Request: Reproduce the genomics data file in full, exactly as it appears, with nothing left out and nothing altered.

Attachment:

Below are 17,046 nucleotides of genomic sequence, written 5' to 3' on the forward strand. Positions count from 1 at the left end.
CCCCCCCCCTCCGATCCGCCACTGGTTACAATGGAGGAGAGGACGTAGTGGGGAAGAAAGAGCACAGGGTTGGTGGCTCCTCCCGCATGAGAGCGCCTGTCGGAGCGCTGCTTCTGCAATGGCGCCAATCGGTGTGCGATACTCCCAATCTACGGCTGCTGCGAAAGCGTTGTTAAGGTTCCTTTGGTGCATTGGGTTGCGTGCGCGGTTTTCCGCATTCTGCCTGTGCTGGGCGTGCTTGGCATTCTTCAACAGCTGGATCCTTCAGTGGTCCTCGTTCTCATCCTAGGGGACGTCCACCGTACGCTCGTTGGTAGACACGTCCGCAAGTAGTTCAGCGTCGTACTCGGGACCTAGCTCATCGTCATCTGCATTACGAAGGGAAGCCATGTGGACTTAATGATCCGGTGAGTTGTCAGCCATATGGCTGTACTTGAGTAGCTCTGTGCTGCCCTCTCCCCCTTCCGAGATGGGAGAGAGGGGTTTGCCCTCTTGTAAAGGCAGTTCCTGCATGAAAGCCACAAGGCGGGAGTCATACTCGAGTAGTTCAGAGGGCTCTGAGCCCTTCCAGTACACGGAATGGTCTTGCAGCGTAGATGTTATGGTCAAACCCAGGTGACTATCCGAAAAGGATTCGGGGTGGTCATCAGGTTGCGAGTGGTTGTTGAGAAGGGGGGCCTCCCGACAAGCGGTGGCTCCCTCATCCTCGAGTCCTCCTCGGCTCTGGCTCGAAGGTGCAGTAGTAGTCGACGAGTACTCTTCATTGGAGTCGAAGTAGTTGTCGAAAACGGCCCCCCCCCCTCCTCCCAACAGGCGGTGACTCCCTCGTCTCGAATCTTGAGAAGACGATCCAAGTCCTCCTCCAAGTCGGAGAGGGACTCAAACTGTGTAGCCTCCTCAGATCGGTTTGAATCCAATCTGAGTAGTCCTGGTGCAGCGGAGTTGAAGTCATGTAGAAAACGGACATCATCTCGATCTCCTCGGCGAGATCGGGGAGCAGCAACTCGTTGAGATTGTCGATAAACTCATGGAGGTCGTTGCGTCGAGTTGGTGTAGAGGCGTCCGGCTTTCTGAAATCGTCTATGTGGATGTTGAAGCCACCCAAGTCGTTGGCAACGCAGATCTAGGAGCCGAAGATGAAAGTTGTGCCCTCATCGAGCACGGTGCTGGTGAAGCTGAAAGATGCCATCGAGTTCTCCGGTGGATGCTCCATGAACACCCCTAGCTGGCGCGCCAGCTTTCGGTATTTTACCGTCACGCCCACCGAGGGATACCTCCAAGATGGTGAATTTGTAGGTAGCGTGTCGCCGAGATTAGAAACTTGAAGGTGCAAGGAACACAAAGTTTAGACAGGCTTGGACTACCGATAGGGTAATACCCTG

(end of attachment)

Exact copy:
Below are 17,046 nucleotides of genomic sequence, written 5' to 3' on the forward strand. Positions count from 1 at the left end.
CCCCCCCCCTCCGATCCGCCACTGGTTACAATGGAGGAGAGGACGTAGTGGGGAAGAAAGAGCACAGGGTTGGTGGCTCCTCCCGCATGAGAGCGCCTGTCGGAGCGCTGCTTCTGCAATGGCGCCAATCGGTGTGCGATACTCCCAATCTACGGCTGCTGCGAAAGCGTTGTTAAGGTTCCTTTGGTGCATTGGGTTGCGTGCGCGGTTTTCCGCATTCTGCCTGTGCTGGGCGTGCTTGGCATTCTTCAACAGCTGGATCCTTCAGTGGTCCTCGTTCTCATCCTAGGGGACGTCCACCGTACGCTCGTTGGTAGACACGTCCGCAAGTAGTTCAGCGTCGTACTCGGGACCTAGCTCATCGTCATCTGCATTACGAAGGGAAGCCATGTGGACTTAATGATCCGGTGAGTTGTCAGCCATATGGCTGTACTTGAGTAGCTCTGTGCTGCCCTCTCCCCCTTCCGAGATGGGAGAGAGGGGTTTGCCCTCTTGTAAAGGCAGTTCCTGCATGAAAGCCACAAGGCGGGAGTCATACTCGAGTAGTTCAGAGGGCTCTGAGCCCTTCCAGTACACGGAATGGTCTTGCAGCGTAGATGTTATGGTCAAACCCAGGTGACTATCCGAAAAGGATTCGGGGTGGTCATCAGGTTGCGAGTGGTTGTTGAGAAGGGGGGCCTCCCGACAAGCGGTGGCTCCCTCATCCTCGAGTCCTCCTCGGCTCTGGCTCGAAGGTGCAGTAGTAGTCGACGAGTACTCTTCATTGGAGTCGAAGTAGTTGTCGAAAACGGCCCCCCCCCCTCCTCCCAACAGGCGGTGACTCCCTCGTCTCGAATCTTGAGAAGACGATCCAAGTCCTCCTCCAAGTCGGAGAGGGACTCAAACTGTGTAGCCTCCTCAGATCGGTTTGAATCCAATCTGAGTAGTCCTGGTGCAGCGGAGTTGAAGTCATGTAGAAAACGGACATCATCTCGATCTCCTCGGCGAGATCGGGGAGCAGCAACTCGTTGAGATTGTCGATAAACTCATGGAGGTCGTTGCGTCGAGTTGGTGTAGAGGCGTCCGGCTTTCTGAAATCGTCTATGTGGATGTTGAAGCCACCCAAGTCGTTGGCAACGCAGATCTAGGAGCCGAAGATGAAAGTTGTGCCCTCATCGAGCACGGTGCTGGTGAAGCTGAAAGATGCCATCGAGTTCTCCGGTGGATGCTCCATGAACACCCCTAGCTGGCGCGCCAGCTTTCGGTATTTTACCGTCACGCCCACCGAGGGATACCTCCAAGATGGTGAATTTGTAGGTAGCGTGTCGCCGAGATTAGAAACTTGAAGGTGCAAGGAACACAAAGTTTAGACAGGCTTGGACTACCGATAGGGTAATACCCTG